White space are those spaces without content. Although they are called white space, it doesn’t have to be white. It can be in any color, it just doesn’t have any content.
Even if your website has great content but will have a poorly designed layout, it just won’t work – you will fail to create an effective website, I think good layout design and native navigation through it is even more important than content!
- What is Negative Space?
- Negative Spaces Revealed! – Examples
- Negative Space in Web Design
- Negative Space in images
- Considering Negative space in Making logos
- Negative Is Actually Positive!
Negative Spaces Revealed!
Here’s an example of an optical illusion that uses white space.
It’s a chalice but with the white space you see the faces of two people facing each other. This is how you spot negative space, with only 1 object but can be interpreted as two or more different things.
Negative Space in Web Design
Designing a webpage layout includes objects, text and images in an attractive manner. This also includes negative space – the spacing of objects from one another.
You don’t make a webpage layout with images that overlaps with another image right? That is how negative space is used. It keeps the viewer’s eyes focused on the objects. Negative space should be used to balance or align objects in a design to make it more appealing to the viewers.
Filling your navigation with big fat buttons might be a good idea but just because there is a space that could be filled doesn’t mean you should place something in it. For navigation I would suggest just to use small icons with little but noticeable text just to make it sleek, simple..and don’t forget to use nice spacing.
Here are two images that I made to demonstrate how negative space can affect web page layouts. It’s a typical webpage template that has a navigation bar/buttons, logo, content area, and Latest News part. I simplified it to black and white so that we can easily spot negative space.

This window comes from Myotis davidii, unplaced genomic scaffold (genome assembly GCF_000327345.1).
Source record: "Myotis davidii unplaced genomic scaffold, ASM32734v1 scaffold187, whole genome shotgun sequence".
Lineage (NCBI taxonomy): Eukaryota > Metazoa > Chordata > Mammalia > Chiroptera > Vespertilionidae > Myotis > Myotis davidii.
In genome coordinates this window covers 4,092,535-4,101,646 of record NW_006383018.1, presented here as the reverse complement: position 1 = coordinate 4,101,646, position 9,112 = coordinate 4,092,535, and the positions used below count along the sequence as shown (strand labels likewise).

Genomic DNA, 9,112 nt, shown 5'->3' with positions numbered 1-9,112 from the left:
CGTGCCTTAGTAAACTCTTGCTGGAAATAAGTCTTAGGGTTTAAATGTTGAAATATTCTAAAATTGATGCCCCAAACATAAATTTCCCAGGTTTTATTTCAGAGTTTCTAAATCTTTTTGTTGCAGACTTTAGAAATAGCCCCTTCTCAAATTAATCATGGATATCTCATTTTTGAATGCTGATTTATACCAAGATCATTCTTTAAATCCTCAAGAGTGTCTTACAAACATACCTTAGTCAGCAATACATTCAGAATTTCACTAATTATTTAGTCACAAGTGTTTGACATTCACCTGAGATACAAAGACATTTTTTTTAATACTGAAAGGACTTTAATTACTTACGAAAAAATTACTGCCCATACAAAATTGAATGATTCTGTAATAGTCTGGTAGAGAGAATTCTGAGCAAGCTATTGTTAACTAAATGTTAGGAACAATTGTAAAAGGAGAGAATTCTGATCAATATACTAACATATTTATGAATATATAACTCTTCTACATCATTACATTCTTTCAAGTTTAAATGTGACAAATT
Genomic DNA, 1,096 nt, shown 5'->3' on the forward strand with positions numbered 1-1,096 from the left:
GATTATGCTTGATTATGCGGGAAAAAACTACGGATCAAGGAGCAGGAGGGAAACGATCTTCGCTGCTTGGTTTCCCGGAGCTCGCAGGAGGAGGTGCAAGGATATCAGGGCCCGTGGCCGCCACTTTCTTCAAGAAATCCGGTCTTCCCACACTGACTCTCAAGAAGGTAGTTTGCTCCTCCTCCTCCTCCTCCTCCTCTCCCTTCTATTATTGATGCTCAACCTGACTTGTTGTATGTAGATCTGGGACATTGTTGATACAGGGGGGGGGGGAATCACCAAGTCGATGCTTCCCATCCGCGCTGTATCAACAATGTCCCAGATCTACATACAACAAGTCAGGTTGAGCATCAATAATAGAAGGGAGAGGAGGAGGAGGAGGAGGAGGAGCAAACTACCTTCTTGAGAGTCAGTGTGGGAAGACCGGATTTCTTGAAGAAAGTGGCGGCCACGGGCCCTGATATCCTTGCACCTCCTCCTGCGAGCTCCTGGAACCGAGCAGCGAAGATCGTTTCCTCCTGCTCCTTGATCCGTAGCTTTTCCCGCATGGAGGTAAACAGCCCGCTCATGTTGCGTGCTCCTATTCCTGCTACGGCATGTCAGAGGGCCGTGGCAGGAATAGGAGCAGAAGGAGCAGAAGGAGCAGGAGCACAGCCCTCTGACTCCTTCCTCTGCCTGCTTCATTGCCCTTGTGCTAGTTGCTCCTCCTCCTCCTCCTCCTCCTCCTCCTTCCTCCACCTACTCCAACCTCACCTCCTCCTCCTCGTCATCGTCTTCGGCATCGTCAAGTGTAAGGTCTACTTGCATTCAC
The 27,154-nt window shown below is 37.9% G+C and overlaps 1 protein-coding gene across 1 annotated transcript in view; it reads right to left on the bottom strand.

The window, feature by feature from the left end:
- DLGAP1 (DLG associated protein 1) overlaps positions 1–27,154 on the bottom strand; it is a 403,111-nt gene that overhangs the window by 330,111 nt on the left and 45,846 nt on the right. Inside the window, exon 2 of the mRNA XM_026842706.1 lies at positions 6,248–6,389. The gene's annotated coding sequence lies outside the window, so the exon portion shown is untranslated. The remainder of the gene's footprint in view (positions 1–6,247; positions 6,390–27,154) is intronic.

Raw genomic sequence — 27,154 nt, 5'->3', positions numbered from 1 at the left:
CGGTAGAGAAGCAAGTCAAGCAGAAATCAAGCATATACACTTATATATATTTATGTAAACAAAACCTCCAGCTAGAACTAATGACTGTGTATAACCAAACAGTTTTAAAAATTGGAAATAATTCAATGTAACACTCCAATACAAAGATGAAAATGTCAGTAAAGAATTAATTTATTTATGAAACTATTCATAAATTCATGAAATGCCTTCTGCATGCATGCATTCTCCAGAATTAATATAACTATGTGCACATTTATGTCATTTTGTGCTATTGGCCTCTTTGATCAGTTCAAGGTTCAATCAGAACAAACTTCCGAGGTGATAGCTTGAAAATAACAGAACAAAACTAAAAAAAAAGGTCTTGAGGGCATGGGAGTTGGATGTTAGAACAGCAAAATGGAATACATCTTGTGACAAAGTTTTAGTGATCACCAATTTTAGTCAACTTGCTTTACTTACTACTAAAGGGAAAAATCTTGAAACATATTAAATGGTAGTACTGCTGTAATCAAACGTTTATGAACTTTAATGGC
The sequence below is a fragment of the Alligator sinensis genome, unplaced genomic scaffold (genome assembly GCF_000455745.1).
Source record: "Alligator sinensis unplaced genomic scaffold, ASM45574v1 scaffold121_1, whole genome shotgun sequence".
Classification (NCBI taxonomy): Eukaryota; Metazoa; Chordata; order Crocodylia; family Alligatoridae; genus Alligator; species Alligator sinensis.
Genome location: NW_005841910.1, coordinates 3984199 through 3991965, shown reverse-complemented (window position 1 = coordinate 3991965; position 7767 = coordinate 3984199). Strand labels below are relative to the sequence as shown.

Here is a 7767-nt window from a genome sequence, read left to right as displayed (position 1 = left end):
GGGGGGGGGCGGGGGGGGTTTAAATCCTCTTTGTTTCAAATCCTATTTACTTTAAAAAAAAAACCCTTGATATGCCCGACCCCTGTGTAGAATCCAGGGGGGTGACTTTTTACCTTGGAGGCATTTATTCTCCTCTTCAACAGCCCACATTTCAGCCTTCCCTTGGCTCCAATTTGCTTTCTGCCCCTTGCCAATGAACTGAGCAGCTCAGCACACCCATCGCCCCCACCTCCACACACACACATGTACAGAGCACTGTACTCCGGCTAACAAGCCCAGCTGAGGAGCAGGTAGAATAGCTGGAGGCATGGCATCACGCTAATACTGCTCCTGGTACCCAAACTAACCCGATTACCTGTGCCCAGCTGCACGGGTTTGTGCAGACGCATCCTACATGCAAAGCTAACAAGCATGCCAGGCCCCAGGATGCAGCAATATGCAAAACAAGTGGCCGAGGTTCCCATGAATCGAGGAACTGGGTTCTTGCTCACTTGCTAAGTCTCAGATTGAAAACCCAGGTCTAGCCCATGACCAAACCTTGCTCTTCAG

Let’s identify the parts:
- The upper left black box is where you put your page title or logo.
- The three boxes are your navigation buttons
- The rectangle on the left is where your main content are.
- The rectangle on the right is where your latest news are.
Here is a negative-spaced layout. See the consistency of the spacing? You can see the objects neatly and can focus on them with ease. The spacing between the objects is consistent, producing a good design.
Now here is the not-so-negative-spaced design, although a bit exaggerated. The navigation boxes aren’t aligned on anything below, the part where you put your page title or logo is a little large and occupies the upper left of the page, the main content occupies the left to the center portion of the page and the latest news part might be distracting for the scrollbar.
This is just an example of how negative space can destroy a web layout. You can easily spot the inconsistencies in the spacing of objects, it might create distractions to viewers.
Negative Space in Images
Here are two images that I also made, one with much negative space and the other not so much.
You can focus on “the box” easily on this image because the object is not occupying the whole page.
You find it difficult to focus on “the box” since you can’t look at the square and the text at the same time because the object is too large and it occupies the page completely.
That is how negative space works, it should help viewers focus on the objects that they should see instead of making their eyes look all over the place. If that happens they might not see what they are looking for in the website making them close their browser tab or go to another website.
Negative Space in Logo Design
Nothing can beat a logo with a clever mix of design and negative space, you include 2 or more objects in only 1 logo.
See the negative space between the E and x that looks like an arrow ?
Here are some logos that uses negative space effectively.
Two wine glass combined forms a shape of a house.
2. Wooden House
A tree with a negative space shaped like a chimney and a roof.
An upside down tack and a triangular white space forming a letter A.
Letter B with a white space in the middle that is cleverly shaped to look like a fish.
White space that is shaped like skyscrapers while the red color forms the shape of a bucket.
The shape of Australia’s territory/map is formed inside the leg and the arched back.
Here shows the shape of pony and a cat in green portion, a dog and a bird formed by the white space.
Piano keys that forms the letters W and M.
9. Spartan Golf
An arc that looks like what’s on the top of a Spartan helmet and a golfer that forms a Spartan face.
Single opening quote and a single closing quote combined to form a face.